Guggenheim’s method for launching his process was to first meet with each man and create multitrack audio recordings of their 2-hour-to-4-hour conversations and use those as “the film’s backbone,” according to producer Lesley Chilcott. Those audio interviews gave Guggenheim “a way to find the things the three men had in common, and their differences,” Chilcott says.

The Edge

The Edge
Photo: Alba Tull. Courtesy of Sony Pictures Classics.

Once the original interviews were done, they served as the foundation for a creative exploration process. Guggenheim and editor Greg Finton began cutting up the interviews as if they were making a radio show and intercutting them with low-resolution YouTube videos. A road map resulted that gave Guggenheim and his team enough guidance to start rolling both film and digital cameras as they set out to tell the three men’s stories (shot mainly with Super 16, with some Super 8 as well) and then bring them together for the summit (shot with Sony F23 cameras onto HDCAM SR tape).

“Davis called me in as soon as he completed the audio interviews, and I’d say that for the first month that I worked on the project as the editor, we had almost no footage of our own whatsoever,” Finton says. “It was the first time in my career where YouTube played a big part in slapping the film together. I would take audio pieces—many of which ended up in the final movie—and find images to put over them. It was a unique way of working, but it let me get the ball rolling and sort of bounce ideas around about how we envisioned the thing once we started getting footage.”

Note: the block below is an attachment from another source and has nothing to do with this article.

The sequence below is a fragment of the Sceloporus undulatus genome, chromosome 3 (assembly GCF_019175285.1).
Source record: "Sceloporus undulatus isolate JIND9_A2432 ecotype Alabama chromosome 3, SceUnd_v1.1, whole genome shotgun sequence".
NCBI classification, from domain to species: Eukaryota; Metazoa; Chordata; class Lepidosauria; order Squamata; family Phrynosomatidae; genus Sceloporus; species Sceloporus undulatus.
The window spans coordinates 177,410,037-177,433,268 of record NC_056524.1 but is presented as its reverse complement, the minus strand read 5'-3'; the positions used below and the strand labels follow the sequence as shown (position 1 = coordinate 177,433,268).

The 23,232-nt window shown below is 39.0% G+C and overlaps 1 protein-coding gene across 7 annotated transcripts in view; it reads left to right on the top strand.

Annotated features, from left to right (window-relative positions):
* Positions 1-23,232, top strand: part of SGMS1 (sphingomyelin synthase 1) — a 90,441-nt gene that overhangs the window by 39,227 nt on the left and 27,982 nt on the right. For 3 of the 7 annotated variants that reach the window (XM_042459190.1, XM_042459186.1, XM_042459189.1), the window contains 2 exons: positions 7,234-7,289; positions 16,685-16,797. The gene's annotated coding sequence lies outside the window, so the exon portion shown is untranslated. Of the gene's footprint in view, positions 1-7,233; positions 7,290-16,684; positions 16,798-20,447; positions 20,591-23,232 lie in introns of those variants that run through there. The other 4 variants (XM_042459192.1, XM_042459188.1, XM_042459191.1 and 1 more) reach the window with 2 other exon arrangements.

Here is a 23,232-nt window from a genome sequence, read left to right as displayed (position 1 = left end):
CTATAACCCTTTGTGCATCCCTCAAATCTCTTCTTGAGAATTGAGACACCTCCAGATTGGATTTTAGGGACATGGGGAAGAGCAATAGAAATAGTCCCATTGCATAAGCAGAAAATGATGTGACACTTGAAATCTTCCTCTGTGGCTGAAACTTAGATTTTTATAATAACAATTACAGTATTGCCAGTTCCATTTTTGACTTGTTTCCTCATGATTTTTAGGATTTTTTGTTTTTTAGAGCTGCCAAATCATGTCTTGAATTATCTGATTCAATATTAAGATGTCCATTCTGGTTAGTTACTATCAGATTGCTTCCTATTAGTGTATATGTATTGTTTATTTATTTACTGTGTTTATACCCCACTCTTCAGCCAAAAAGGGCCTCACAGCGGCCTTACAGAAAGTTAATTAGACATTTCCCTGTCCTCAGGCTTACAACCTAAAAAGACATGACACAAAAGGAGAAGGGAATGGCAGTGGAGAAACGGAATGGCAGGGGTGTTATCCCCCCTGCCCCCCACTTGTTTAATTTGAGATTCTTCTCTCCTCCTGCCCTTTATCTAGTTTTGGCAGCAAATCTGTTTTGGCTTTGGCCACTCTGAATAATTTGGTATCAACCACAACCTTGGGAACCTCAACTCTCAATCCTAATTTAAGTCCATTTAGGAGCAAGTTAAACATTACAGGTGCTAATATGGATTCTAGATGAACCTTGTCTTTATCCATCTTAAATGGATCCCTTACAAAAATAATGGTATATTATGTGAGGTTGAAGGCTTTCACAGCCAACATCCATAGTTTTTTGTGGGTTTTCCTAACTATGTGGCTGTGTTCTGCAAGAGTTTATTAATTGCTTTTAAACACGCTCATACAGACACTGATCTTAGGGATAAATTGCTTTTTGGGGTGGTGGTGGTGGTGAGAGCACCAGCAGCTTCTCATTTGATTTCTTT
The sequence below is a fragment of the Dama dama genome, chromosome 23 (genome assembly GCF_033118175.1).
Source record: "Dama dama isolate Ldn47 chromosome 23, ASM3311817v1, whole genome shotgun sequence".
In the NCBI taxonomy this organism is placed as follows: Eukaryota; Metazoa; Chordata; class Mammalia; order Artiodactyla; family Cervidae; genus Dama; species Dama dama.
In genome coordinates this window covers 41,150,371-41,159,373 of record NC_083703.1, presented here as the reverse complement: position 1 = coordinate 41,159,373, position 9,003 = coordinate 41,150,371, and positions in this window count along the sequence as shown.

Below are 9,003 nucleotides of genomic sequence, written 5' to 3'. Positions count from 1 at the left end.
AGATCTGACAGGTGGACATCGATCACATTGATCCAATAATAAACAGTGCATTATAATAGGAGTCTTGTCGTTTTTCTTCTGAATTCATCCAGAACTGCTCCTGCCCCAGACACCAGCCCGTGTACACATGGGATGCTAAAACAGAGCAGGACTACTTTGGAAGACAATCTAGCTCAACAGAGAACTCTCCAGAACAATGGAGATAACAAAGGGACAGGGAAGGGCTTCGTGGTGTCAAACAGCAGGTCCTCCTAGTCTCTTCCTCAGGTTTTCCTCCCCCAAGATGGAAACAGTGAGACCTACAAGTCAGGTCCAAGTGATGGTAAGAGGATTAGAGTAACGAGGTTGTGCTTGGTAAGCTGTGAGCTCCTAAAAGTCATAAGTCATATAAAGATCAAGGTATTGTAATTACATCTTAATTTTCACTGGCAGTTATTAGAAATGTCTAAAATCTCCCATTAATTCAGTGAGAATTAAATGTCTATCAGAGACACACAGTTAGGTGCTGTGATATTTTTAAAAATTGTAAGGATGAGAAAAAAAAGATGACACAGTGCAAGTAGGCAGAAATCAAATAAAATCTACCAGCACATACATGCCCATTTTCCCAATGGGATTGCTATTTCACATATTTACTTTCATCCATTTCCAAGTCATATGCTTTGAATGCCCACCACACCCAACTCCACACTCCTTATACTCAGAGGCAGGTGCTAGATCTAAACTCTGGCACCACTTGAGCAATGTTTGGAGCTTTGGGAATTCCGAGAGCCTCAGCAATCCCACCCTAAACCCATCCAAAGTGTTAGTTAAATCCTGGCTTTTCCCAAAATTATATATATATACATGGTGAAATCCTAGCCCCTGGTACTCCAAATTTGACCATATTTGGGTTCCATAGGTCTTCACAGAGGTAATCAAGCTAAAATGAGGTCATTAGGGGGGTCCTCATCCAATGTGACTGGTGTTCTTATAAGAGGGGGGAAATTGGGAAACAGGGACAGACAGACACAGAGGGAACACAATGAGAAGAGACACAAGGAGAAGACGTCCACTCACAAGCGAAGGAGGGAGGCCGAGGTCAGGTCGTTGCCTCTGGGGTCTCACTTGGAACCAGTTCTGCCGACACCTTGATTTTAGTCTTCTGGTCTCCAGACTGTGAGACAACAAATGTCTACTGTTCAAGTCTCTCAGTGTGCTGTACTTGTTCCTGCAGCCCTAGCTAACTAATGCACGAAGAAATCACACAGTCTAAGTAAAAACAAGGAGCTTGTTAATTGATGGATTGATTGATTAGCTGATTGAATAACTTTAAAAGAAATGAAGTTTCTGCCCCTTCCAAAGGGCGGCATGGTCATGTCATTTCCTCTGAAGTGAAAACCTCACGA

Guggenheim adds that the YouTube angle should not be overlooked. Over the course of time, if vintage footage of one of the three men made it into the early cut, his team would go hunting for the original source footage and rights to that footage, but it was the early, ultra¬low-res YouTube footage that got them moving forward with an actual story. The director says the experience, albeit unintentionally, illustrates a new way of doing documentary research.

“YouTube sort of was our research department; it really changed everything,” Guggenheim says. “We used it also on Inconvenient Truth. It used to be, if you wanted footage, you called a news organization and filed a request for footage with keywords, and four weeks later, you got some of the footage you asked for if you spent a lot of money. Greg and I were making this story come alive ourselves and didn’t want to wait for a researcher, so as we got ideas, we just went on YouTube and found things that were quite remarkable [in terms of archival footage]. There is one clip of Jack White playing an early concert with [bandmate Meg White] in Detroit that was perfect. We found the kid who filmed it several years ago with a tiny videocamera, and he didn’t even know how to license it to us. Many such clips were useful facsimiles as we set out talking to hundreds of sources about footage. Dozens of clips in the movie were originally located on YouTube.”

Share this article




Continue the discussion on Crosstalk the Millimeter Forum.


© 2014 NewBay Media, LLC.

Browse Back Issues
Back to Top